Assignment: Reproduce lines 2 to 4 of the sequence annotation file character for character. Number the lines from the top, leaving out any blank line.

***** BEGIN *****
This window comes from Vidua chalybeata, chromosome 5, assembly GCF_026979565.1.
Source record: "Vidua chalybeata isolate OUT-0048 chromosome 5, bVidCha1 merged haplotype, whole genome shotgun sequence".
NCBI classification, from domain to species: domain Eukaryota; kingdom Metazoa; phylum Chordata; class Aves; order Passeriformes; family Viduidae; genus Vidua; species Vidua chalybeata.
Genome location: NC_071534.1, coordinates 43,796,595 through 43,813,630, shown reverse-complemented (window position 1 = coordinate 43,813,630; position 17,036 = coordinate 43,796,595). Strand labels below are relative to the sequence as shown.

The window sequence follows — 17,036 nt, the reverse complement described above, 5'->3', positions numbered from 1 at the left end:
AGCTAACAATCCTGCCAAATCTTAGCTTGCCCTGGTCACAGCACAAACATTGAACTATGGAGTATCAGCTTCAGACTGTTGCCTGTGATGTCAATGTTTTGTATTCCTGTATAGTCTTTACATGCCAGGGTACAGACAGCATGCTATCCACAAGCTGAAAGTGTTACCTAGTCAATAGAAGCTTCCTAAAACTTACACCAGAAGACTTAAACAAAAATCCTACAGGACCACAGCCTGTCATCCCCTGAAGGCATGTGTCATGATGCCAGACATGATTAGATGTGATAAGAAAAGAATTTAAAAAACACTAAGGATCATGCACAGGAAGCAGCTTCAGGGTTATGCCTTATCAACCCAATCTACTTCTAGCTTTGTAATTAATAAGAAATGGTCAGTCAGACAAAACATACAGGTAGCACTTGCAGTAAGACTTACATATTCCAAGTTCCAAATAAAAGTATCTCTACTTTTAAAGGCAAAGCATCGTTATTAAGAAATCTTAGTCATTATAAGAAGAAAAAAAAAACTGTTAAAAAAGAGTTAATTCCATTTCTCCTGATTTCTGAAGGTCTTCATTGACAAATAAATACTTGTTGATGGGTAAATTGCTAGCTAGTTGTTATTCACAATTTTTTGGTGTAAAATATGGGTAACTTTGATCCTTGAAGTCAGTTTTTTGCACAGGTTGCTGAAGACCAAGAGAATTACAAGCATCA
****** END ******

Source record: "Vidua chalybeata isolate OUT-0048 chromosome 5, bVidCha1 merged haplotype, whole genome shotgun sequence".
NCBI classification, from domain to species: domain Eukaryota; kingdom Metazoa; phylum Chordata; class Aves; order Passeriformes; family Viduidae; genus Vidua; species Vidua chalybeata.
Genome location: NC_071534.1, coordinates 43,796,595 through 43,813,630, shown reverse-complemented (window position 1 = coordinate 43,813,630; position 17,036 = coordinate 43,796,595). Strand labels below are relative to the sequence as shown.